How do I get my HR function into the 21st century? Over 1.200 HR executives helped us answer this question by participating in our global survey. One of the key insights: make sure that your organization has an innovative and experimental culture. In this blog we explain how to realize such a culture, by giving you insights and solutions.
Innovation is all about experimenting and creating new ideas. But how do you get your organization to be innovative? Easy: by making sure everybody is on board. This starts with leadership. Leadership has the most critical role in sparking cultural change and encouraging that change to flourish over the long term. Based on experience and research over the past decade, we estimate 70 percent of the impact to culture comes from leadership decisions, guidance and modeled behaviors, while the remaining 30 percent is driven by elements such as training and engagement programs. By having leadership embrace innovation, employees can do so as well.
In our global survey we see that 24% of the HR leaders are less confident in their ability to transform the workforce. Well-prepared leaders recognize that innovation might feel daunting for employees. 'What is the impact on my job?' is the most frequently asked question when it comes to innovation. Innovation requires change and along with change comes uncertainty. To address these fears, leadership has a crucial role in explaining the broader purpose for the changes and clearly communicate expectations for employees moving forward. Have an open dialogue with your employees to make clear why innovation is needed and what is expected from them.
Do you recognize that great ideas often start in the shower? That's when we are totally relaxed and have the opportunity to rethink our work instead of being fully focused on optimizing our results. 35% of today's HR executives don't experience their culture as innovative. This is considered to be a top barrier to digital transformation. Innovation requires time and resources to make great products or develop new ideas. Many employees are busy with their 'normal work' and don't feel that they have a lot of time to be creative. That is why for example Google empowers their employees to be creative by providing them with 20% creative think time, which brought us Gmail and AdSense. When CEOs mention innovation, they often mean 'we have to speed up'. But ironically, innovation works best when accepting a temporary slow-down in normal business. Accepting this slow-down is crucial to think out-of-the-box and test new ways of working.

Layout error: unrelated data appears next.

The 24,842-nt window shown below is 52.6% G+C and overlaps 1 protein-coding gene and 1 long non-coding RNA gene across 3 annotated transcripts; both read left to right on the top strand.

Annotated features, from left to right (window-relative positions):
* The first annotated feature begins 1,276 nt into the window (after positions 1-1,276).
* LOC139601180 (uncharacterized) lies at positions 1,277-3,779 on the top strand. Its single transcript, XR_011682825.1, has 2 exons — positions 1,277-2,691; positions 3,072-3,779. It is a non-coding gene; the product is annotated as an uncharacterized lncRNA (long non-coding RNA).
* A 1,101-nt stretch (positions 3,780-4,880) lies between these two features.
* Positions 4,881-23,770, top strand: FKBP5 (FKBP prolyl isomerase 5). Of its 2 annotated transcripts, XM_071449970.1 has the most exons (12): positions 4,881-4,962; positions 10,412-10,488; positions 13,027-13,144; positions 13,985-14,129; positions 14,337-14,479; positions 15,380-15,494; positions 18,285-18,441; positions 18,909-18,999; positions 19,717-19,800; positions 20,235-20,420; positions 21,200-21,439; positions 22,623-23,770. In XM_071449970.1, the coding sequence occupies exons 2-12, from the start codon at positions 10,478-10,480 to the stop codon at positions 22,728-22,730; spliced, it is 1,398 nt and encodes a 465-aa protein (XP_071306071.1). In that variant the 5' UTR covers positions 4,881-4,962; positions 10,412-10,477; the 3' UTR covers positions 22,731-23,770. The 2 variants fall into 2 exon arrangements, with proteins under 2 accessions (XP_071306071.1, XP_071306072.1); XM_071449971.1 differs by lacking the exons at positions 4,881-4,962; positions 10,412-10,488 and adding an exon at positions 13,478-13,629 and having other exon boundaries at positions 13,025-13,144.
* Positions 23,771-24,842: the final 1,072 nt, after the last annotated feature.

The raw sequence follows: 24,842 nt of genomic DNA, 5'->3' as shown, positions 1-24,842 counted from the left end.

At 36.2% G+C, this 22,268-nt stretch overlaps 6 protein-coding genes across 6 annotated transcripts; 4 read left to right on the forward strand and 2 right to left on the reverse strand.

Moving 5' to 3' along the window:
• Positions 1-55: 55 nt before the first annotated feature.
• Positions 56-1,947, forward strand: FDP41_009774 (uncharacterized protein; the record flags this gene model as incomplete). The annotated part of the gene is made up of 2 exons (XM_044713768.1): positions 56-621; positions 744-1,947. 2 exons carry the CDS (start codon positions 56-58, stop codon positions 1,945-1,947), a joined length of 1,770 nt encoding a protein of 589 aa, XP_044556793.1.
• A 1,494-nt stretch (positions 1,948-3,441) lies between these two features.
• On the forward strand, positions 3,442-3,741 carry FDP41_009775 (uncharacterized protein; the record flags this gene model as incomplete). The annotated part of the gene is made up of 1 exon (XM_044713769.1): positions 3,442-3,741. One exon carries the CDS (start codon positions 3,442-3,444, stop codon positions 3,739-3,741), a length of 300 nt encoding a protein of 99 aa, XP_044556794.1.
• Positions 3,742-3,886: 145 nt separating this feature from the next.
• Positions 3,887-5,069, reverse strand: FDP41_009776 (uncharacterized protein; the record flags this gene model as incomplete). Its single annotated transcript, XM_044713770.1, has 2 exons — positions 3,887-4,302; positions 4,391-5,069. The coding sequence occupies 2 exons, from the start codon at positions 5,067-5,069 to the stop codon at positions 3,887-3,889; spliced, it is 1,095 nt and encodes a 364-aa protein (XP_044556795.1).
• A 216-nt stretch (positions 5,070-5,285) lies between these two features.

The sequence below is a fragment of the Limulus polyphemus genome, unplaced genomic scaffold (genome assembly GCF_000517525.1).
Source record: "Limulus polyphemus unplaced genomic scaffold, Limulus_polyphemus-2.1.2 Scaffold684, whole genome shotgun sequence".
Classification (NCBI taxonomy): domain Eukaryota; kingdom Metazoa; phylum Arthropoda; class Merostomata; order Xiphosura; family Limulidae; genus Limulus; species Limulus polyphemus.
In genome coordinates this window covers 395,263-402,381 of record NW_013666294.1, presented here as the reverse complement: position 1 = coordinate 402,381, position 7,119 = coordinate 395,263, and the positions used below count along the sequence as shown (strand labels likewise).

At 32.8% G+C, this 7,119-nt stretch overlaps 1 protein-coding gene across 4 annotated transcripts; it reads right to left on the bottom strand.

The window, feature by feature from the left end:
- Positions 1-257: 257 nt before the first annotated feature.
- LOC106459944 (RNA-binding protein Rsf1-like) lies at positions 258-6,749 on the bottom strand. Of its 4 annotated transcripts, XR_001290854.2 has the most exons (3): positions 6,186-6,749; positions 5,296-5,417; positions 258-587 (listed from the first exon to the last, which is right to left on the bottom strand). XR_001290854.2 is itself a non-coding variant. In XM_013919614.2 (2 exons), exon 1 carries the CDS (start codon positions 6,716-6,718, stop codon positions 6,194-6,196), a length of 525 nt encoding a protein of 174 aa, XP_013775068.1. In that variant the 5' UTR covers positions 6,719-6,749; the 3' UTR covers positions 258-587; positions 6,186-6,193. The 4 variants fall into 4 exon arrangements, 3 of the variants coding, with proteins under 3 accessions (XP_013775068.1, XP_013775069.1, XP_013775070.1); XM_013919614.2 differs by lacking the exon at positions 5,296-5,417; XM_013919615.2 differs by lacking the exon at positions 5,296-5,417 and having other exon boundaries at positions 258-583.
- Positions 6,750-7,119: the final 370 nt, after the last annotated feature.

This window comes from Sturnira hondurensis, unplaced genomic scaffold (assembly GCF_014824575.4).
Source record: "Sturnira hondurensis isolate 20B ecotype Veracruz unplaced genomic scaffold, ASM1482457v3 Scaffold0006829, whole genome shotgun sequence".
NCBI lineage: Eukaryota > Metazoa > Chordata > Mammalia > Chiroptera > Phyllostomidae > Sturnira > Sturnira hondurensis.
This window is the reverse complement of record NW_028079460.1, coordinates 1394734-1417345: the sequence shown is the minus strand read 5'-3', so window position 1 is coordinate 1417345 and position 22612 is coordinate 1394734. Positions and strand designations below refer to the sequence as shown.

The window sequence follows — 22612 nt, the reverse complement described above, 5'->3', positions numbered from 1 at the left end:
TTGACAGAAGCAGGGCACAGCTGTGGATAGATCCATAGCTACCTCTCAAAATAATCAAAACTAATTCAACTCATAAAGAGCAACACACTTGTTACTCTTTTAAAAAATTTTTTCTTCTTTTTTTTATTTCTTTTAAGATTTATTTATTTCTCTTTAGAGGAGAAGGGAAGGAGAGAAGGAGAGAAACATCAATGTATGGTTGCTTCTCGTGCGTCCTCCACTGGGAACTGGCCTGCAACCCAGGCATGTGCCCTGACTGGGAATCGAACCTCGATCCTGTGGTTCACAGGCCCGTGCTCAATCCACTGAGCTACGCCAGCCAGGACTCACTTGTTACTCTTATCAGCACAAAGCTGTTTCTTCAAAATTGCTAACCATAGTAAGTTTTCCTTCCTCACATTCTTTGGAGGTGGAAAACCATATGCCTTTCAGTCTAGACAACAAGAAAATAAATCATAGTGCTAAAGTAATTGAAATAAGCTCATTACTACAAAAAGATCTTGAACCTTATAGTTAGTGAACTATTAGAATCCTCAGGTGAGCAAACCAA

When leaders are involved and time is freed up for innovation, there is one more crucial sentence to remember: innovation can only happen when people feel that it is possible to fail.
Innovation is about having the right people in the right place and making sure that they are motivated to experiment and innovate. When leadership is focused on innovation more than on continuation, employees feel the freedom to experiment. The current way of working has gone through the cycle of execute, evaluate and adjust for years. New ideas will not outperform old ways of working at first attempt and it would be unrealistic to expect this to happen. A focus on innovation and experimenting means room for testing and failure. As the CHRO of India Zone for Schneider Electric mentioned in our global survey, her organization is shifting its culture: "We want to become an organization where fear of failure is mitigated by an ability for positive disruption". As KPMG, we agree and believe that innovation requires openness to new ideas. In order to determine whether the ideas can be effective, they must be tested again and again. Embrace failure, create KPIs around pushing for innovation instead of punishing potential brilliant mistakes.